It is also does not help the Charismatic movement that many of these activities are accompanied by very shaky theology.  The prosperity gospel is preached rampantly throughout many Charismatic congregations, delivering a message of worldly rewards in exchange for following God.  There have also been many other questionable doctrines taught, including the insufficiency of scripture, denial of Christ's deity, and modalism.

Heretical doctrine on top of false experiences branded as gifts from the Holy Spirit provide a lot of fodder for those at Strange Fire.  As such, there is a lot to rebuke for cessationists who feel convicted to call out a lot of what is going on in the Charismatic movement.  Unfortunately, some at Strange Fire have been prone to making sweeping generalizations, making it seem like all continuationists have been the target of Strange Fire's rebuke of Charismatics.

But we know that a continutionist is not the same thing as a Charismatic.  In fact, many sound reformed preachers who believe in continuationism would also balk at the heresies prevalent in Charismatic congregations.  Unfortunately, misunderstandings and bitter disputes over this doctrine have led to some thinking that Strange Fire is a battleground between cessationists and continuationists.

I believe that there can be healthy disagreement between the two camps, as there is no explicit decree in Scripture as to which is correct.  In 1 Corinthians 13:8, tongues, prophesy, and knowledge are described as partial things that will cease when the "perfect" comes.  What the "perfect" refers to is up for debate, but some believe that the perfect is referring to Christ or simply the completion of His word.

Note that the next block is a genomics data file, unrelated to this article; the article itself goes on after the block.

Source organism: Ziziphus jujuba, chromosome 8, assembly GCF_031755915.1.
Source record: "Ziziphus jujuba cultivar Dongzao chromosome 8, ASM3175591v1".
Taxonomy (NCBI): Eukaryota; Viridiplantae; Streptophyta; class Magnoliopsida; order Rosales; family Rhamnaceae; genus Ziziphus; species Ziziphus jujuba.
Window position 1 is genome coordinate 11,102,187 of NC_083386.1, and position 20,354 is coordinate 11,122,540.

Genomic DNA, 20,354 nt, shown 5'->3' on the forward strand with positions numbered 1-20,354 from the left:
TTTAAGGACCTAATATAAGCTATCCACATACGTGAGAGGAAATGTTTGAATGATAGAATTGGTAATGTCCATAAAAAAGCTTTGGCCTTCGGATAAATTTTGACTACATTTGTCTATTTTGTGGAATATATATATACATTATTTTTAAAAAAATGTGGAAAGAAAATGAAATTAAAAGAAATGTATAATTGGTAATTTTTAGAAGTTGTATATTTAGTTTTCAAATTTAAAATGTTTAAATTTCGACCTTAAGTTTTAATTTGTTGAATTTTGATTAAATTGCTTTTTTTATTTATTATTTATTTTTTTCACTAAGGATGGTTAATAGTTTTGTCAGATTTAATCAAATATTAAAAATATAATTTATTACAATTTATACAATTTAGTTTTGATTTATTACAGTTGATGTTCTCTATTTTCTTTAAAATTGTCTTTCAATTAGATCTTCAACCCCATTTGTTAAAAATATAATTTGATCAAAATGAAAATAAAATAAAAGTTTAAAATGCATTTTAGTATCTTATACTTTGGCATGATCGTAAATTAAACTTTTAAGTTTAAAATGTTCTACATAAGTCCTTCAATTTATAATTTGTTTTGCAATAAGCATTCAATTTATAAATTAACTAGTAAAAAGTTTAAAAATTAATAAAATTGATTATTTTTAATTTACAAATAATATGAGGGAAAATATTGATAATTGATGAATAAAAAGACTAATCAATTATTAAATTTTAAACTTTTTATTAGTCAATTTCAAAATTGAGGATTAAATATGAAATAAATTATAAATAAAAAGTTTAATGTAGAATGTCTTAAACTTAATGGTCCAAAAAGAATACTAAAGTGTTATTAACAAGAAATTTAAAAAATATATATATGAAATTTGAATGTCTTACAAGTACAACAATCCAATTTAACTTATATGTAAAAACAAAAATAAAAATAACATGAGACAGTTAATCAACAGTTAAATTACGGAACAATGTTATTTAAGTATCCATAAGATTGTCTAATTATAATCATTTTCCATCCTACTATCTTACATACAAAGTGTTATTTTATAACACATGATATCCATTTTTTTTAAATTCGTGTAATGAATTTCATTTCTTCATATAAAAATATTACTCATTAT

To a degree, I hold with cessationists in that many of the spiritual signs, wonders, miracles, gifts that were the hallmark of the apostolic age have passed away.  Narrative and historical evidence support this-- many of the signs/healings were gone by the end of Acts and no such works were recorded by early Church fathers.  We can assume that this is because the threefold ministry of spiritual gifts* was largely replaced by the Bible and its sufficiency.

The reason why I'm a "semi"-cessationist is because I believe that God can wield the full power to employ such signs/wonders/gifts as might be needed through the preaching of the Gospel in the world.  In hard-to-reach places where ministry is difficult, the Holy Spirit may supernaturally work to achieve any one of the three general aims of His ministry.  I have heard of tongues (true tongues, i.e., speaking in another language not originally understood by the speaker) being used where linguistic barriers were present.  Nonetheless, I should add that these occurrences are very rare and only likely to occur where there is little to no provision of Scripture.

At any rate, it is crucial that believers understand and agree that the central tenets of Christian doctrine are not compromised.  It is because that this is happening in some Charismatic movements that I believe folks like John MacArthur and Steve Lawson are compelled to speak out.  But above all, our exaltation of Christ and honoring of Scripture matter more than anything else.

*When using the term "spiritual gifts," I'm almost always referring to the supernatural wonders that were bestowed upon the apostles.  I do believe that non-supernatural gifts, like the gift of preaching, mercy, mentoring, shepherding, etc. are all alive and well (as laid out in Romans 12, 1 Peter 4).

**The Holy Spirit is personal in the sense that each believer has His indwelling and that He works uniquely in each individual.  But the ultimate aim or output of that work is to fulfill the Great Commission.  In that sense, the ministry reaches far beyond each individual person.